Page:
The Fourteas

DT@The Fourteas-Stratford#2

It’s hard to know where to have a Cream Tea in Stratford-upon-Avon, because there are so many places to choose from. I can’t go past The Fourteas, a 1940s themed tea room. It’s quirky and celebrates a decade that to me is best remembered for World War II. There are all sorts of war memorabilia, Union Jack flags abound, and there’s even an air raid shelter in the large private garden out the back. It’s too chilly for sitting outside today, so we cosy up with fellow diners at street level (there are rooms upstairs) inside. Wait staff help set the mood by getting about in 1940s garb, while tunes to the likes of the Andrew Sisters play discreetly in the background. Menus are ‘Ration Books’, but there is nothing ration-like about it with plenty to choose from. There’s a selection of fruit and plain scones served warm or cold, and for those with a particular food intolerance, wheat free cheese scones, and wheat and dairy free fruit scones are available. I choose a warm plain scone that’s neither light and fluffy nor heavy, but instead, is fresh, wholesome and homemade. The clotted cream is superb, and the fruity strawberry jam is well above average. The tea room is quality, fun, and with just the right amount of kitsch.

Scones:  

Jam: 

Cream: 

Tea: A great selection of Green Monkey Tea Company loose-leaf teas served in a good-sized pot. An egg timer arrives along with the tea, so you know when your pot is ready to go.

Price: £5.20

Overall: A cool vintage-themed tea room with a 40s spin.

Location: 24 Sheep St, Stratford-upon-Avon CV37 6EF Ph: +44 1789 293908 thefourteas.co.uk
 
Reviewed in October, 2015
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Quickly’s

DT@Quicklys Cafe-Stratford-Upon-Avon#

In Stratford-Upon-Avon, as far as cafes go, Quickly’s is as close to the house where William Shakespeare was born and lived as you can get. It’s literally across the paved ‘pedestrian only’ road in the heart of the pretty 16th-century medieval market town. Only a couple of hours drive north-west of London, the town sees lots of visitors keen to follow in the footsteps of one of the most famous writers in the English language. The Royal Shakespeare Company also holds performances of William’s celebrated plays both in the Royal Shakespeare Theatre and adjacent Swan Theatre that sit on the banks of the River Avon. With so many visitors in town, expect a plethora of eateries to choose from, especially those serving scones. Though the question is whether you can get a table? Quickly’s has a sign out front enticing passersby in for a cream tea. It’s large and spacious but not big on atmosphere. The fruit scones are homemade, not mass-produced and delivered to multiple establishments (like I’ve seen in London), and are quite heavy and filling. The cream tea spreads only likeness to many other establishments is the stock standard jar of Tiptree strawberry jam and the container of Rodda’s clotted cream. If it’s warm, pull up a pew outside and contemplate Shakepeare’s life.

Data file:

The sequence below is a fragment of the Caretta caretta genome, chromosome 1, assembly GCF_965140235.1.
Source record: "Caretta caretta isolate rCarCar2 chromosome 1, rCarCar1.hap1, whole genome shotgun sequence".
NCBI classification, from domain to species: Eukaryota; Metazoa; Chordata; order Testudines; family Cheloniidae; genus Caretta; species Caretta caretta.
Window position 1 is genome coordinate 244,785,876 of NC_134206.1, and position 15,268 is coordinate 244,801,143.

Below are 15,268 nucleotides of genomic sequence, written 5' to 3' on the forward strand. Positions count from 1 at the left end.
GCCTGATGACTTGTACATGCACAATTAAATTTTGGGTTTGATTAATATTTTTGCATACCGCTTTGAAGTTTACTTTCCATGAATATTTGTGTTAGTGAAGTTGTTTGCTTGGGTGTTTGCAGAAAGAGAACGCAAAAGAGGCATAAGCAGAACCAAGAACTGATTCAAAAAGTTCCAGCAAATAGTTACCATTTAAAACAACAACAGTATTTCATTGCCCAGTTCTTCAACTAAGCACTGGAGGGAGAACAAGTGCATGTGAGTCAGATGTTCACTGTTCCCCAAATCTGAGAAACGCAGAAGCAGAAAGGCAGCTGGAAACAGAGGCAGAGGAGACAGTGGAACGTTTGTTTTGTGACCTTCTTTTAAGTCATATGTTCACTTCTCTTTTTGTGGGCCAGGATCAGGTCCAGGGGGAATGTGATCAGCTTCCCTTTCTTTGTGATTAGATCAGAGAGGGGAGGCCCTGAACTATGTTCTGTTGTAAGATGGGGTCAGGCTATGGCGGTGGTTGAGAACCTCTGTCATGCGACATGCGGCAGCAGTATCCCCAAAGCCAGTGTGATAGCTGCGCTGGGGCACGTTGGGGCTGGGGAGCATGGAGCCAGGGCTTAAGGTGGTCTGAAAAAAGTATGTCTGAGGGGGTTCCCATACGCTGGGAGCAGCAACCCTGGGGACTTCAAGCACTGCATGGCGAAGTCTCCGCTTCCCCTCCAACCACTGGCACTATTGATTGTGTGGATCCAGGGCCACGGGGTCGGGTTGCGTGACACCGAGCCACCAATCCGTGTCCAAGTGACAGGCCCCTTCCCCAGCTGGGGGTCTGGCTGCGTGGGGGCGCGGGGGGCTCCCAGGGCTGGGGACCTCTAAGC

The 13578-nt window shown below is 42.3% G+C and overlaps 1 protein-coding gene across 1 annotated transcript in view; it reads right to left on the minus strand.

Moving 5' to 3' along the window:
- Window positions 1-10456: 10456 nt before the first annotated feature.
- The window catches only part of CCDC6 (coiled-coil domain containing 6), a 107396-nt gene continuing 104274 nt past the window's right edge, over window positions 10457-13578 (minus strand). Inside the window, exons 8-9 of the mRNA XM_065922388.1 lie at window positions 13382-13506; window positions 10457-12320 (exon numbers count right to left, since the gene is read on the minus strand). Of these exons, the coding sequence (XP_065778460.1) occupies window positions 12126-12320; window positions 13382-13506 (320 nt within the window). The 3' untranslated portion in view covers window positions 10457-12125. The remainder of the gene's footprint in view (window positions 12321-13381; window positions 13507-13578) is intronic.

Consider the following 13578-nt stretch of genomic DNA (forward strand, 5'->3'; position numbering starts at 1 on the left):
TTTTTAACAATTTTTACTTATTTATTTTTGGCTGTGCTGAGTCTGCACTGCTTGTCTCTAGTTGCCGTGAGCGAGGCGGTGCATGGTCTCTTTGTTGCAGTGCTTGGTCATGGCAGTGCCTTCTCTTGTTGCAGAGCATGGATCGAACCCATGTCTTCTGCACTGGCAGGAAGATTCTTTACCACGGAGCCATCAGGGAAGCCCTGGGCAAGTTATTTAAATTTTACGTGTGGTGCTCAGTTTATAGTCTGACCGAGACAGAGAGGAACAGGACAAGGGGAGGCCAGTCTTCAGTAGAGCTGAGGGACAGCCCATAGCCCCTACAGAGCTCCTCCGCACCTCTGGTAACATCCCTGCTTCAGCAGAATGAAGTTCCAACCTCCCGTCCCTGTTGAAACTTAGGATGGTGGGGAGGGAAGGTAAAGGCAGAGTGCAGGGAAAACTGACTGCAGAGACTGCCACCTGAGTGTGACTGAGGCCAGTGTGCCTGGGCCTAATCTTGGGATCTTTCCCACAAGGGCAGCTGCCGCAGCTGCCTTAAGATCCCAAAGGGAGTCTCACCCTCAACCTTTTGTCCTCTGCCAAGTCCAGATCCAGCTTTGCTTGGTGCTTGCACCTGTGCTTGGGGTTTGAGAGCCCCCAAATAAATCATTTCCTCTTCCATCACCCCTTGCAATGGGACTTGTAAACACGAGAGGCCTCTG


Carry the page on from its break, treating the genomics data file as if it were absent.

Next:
Scones: 

Jam: 

Cream: 

Tea: A small choice of Twining tea bags served in an elegant looking teapot.

Price: £4.60

Overall: The ideal viewpoint to admire Shakespeare’s former home.

Location: 60 Henley St, Stratford-upon-Avon UK CV37 Ph: +44 1789 262189
Reviewed in October, 2015

Clarence Brasserie & Tea Room

DT@Clarence Brasserie & Tea Room#2

Queen Elizabeth apparently spends most weekends at Windsor Castle, with a longer stint around Easter, and uses the castle to host events to impress out-of-towners, dignitaries that is, although she does a good job on us commoners as well. For almost 1,000 years, the castle has been home to British Monarchs and is considered to be the oldest and largest inhabited castle in the world. Plan to arrive mid morning in time for the crowd-pleasing ‘Changing of the Guards’ performance in the castle grounds at 11am (but remember everyone is planning to do the same thing). Afterwards, let the audio guide bring the St George’s Chapel and the lavish State Apartments to life, but be sure to linger and absorb the history and the extensive art collection along the way. Besides all the royal pomp and imposing castle, Windsor offers a pleasant village vibe, and because of its daily dose of curious visitors, is not short on eateries and tourist tat. After considering the choice, I settle on Clarence Brasserie & Tea Room, which happens to be in coo-ee of the castle. There’s plenty of seating inside, but considering that it’s a warm autumnal day, everyone is outside and making the most of the sunshine. Warm scones – this is a first for me in the UK! Unfortunately these fruit scones are microwaved so taste and feel water-logged. The fruity raspberry jam is above average and the cream tastes like double thick rather than clotted cream. Overall, sitting out in the cobbled laneway in fine weather with Windsor Castle as a not-so-distant backdrop, is pretty cool.